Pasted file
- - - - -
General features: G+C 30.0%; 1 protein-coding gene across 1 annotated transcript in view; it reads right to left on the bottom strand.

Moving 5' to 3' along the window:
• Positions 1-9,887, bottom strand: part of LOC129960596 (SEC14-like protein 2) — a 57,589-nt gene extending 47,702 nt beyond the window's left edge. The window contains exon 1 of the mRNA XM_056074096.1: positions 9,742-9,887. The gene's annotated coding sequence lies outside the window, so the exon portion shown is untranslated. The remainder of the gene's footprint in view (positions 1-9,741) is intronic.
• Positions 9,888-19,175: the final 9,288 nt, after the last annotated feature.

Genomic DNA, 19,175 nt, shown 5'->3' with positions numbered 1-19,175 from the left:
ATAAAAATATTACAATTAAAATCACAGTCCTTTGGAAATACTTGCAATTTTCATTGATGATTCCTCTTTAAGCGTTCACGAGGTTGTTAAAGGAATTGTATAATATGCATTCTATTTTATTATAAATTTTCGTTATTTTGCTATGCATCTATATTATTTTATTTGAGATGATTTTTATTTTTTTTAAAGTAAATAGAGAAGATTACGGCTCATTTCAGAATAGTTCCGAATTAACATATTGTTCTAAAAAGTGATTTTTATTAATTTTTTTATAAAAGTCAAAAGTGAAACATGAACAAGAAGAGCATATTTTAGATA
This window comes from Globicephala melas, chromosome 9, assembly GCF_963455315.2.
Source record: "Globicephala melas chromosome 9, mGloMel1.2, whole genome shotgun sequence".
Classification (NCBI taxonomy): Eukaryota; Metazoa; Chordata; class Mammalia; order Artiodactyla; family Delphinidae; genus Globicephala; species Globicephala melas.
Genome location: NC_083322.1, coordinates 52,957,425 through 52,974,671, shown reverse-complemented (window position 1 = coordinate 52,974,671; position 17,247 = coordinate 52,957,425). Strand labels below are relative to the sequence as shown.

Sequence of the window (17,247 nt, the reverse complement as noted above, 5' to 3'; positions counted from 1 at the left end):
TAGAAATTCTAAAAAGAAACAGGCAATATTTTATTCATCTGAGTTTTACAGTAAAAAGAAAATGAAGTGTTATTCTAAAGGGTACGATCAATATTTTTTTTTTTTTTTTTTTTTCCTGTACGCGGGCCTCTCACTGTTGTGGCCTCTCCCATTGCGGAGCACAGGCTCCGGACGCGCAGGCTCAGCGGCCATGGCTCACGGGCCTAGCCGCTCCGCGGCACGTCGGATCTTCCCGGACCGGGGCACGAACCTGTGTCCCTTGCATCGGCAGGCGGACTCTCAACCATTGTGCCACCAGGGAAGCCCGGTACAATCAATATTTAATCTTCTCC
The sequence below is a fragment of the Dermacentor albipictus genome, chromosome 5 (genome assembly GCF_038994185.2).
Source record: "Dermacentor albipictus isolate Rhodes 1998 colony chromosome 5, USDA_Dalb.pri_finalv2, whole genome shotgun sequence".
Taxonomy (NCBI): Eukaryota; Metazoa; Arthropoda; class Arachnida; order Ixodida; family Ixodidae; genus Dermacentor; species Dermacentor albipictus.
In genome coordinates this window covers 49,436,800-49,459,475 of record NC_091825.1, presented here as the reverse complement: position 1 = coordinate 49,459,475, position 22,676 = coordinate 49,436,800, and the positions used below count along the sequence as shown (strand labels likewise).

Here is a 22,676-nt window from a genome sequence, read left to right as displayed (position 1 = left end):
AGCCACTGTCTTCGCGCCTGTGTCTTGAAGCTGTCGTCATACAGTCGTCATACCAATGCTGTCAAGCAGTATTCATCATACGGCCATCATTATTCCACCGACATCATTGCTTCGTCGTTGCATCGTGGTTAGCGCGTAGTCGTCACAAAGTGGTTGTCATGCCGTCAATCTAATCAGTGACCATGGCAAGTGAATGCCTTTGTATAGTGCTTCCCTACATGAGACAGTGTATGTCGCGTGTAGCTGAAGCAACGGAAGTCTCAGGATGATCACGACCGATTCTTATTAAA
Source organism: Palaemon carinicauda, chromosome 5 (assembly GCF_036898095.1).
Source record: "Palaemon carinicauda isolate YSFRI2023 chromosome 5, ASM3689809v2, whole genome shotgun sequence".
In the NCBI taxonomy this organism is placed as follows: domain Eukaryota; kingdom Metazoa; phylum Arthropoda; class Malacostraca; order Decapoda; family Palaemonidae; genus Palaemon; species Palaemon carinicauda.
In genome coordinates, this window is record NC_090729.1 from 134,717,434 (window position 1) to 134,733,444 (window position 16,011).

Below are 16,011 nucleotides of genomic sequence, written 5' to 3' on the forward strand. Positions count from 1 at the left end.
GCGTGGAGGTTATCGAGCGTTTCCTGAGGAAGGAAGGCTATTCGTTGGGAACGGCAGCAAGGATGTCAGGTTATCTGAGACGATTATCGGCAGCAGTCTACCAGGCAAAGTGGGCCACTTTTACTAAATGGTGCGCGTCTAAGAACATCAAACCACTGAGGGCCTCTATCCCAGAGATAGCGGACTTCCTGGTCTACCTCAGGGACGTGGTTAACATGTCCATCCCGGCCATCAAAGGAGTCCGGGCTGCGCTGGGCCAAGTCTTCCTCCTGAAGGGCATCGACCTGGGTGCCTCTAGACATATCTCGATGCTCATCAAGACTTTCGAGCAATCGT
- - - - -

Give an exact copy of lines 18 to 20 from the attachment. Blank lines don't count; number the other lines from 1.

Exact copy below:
AGCCACTGTCTTCGCGCCTGTGTCTTGAAGCTGTCGTCATACAGTCGTCATACCAATGCTGTCAAGCAGTATTCATCATACGGCCATCATTATTCCACCGACATCATTGCTTCGTCGTTGCATCGTGGTTAGCGCGTAGTCGTCACAAAGTGGTTGTCATGCCGTCAATCTAATCAGTGACCATGGCAAGTGAATGCCTTTGTATAGTGCTTCCCTACATGAGACAGTGTATGTCGCGTGTAGCTGAAGCAACGGAAGTCTCAGGATGATCACGACCGATTCTTATTAAA
Source organism: Palaemon carinicauda, chromosome 5 (assembly GCF_036898095.1).
Source record: "Palaemon carinicauda isolate YSFRI2023 chromosome 5, ASM3689809v2, whole genome shotgun sequence".